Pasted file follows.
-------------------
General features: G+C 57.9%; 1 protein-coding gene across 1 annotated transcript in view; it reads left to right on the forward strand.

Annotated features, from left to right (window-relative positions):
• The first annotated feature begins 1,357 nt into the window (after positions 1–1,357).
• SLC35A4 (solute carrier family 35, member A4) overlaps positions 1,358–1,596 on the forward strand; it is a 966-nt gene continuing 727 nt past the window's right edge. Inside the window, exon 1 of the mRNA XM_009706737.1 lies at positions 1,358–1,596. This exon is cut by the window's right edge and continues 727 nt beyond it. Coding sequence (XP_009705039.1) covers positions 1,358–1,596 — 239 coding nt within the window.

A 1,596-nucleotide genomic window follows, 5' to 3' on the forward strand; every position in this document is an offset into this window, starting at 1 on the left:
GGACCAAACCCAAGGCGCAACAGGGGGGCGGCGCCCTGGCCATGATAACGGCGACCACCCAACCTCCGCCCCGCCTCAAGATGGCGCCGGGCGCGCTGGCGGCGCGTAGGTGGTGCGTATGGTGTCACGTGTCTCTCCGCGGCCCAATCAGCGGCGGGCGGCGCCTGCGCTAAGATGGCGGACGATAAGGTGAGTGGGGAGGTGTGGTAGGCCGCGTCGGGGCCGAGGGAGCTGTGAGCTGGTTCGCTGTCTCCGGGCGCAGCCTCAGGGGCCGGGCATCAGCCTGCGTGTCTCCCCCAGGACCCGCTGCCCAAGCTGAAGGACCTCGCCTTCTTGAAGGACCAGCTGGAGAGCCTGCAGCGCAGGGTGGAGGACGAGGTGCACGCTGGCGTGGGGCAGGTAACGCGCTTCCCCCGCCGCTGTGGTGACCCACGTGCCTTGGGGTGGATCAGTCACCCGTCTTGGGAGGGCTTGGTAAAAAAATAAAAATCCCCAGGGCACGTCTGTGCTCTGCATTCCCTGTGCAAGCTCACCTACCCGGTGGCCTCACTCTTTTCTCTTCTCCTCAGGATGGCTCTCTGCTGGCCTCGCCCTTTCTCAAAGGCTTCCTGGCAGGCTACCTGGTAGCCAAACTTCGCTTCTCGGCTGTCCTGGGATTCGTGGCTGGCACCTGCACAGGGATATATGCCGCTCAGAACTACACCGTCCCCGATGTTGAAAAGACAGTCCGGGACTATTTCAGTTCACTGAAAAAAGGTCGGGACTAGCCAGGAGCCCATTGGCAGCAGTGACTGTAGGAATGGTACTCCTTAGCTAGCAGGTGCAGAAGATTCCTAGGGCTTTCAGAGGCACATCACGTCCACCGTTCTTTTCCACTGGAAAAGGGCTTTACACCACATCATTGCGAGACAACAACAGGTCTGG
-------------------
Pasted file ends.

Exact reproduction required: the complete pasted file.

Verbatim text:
General features: G+C 57.9%; 1 protein-coding gene across 1 annotated transcript in view; it reads left to right on the forward strand.

Annotated features, from left to right (window-relative positions):
• The first annotated feature begins 1,357 nt into the window (after positions 1–1,357).
• SLC35A4 (solute carrier family 35, member A4) overlaps positions 1,358–1,596 on the forward strand; it is a 966-nt gene continuing 727 nt past the window's right edge. Inside the window, exon 1 of the mRNA XM_009706737.1 lies at positions 1,358–1,596. This exon is cut by the window's right edge and continues 727 nt beyond it. Coding sequence (XP_009705039.1) covers positions 1,358–1,596 — 239 coding nt within the window.

A 1,596-nucleotide genomic window follows, 5' to 3' on the forward strand; every position in this document is an offset into this window, starting at 1 on the left:
GGACCAAACCCAAGGCGCAACAGGGGGGCGGCGCCCTGGCCATGATAACGGCGACCACCCAACCTCCGCCCCGCCTCAAGATGGCGCCGGGCGCGCTGGCGGCGCGTAGGTGGTGCGTATGGTGTCACGTGTCTCTCCGCGGCCCAATCAGCGGCGGGCGGCGCCTGCGCTAAGATGGCGGACGATAAGGTGAGTGGGGAGGTGTGGTAGGCCGCGTCGGGGCCGAGGGAGCTGTGAGCTGGTTCGCTGTCTCCGGGCGCAGCCTCAGGGGCCGGGCATCAGCCTGCGTGTCTCCCCCAGGACCCGCTGCCCAAGCTGAAGGACCTCGCCTTCTTGAAGGACCAGCTGGAGAGCCTGCAGCGCAGGGTGGAGGACGAGGTGCACGCTGGCGTGGGGCAGGTAACGCGCTTCCCCCGCCGCTGTGGTGACCCACGTGCCTTGGGGTGGATCAGTCACCCGTCTTGGGAGGGCTTGGTAAAAAAATAAAAATCCCCAGGGCACGTCTGTGCTCTGCATTCCCTGTGCAAGCTCACCTACCCGGTGGCCTCACTCTTTTCTCTTCTCCTCAGGATGGCTCTCTGCTGGCCTCGCCCTTTCTCAAAGGCTTCCTGGCAGGCTACCTGGTAGCCAAACTTCGCTTCTCGGCTGTCCTGGGATTCGTGGCTGGCACCTGCACAGGGATATATGCCGCTCAGAACTACACCGTCCCCGATGTTGAAAAGACAGTCCGGGACTATTTCAGTTCACTGAAAAAAGGTCGGGACTAGCCAGGAGCCCATTGGCAGCAGTGACTGTAGGAATGGTACTCCTTAGCTAGCAGGTGCAGAAGATTCCTAGGGCTTTCAGAGGCACATCACGTCCACCGTTCTTTTCCACTGGAAAAGGGCTTTACACCACATCATTGCGAGACAACAACAGGTCTGG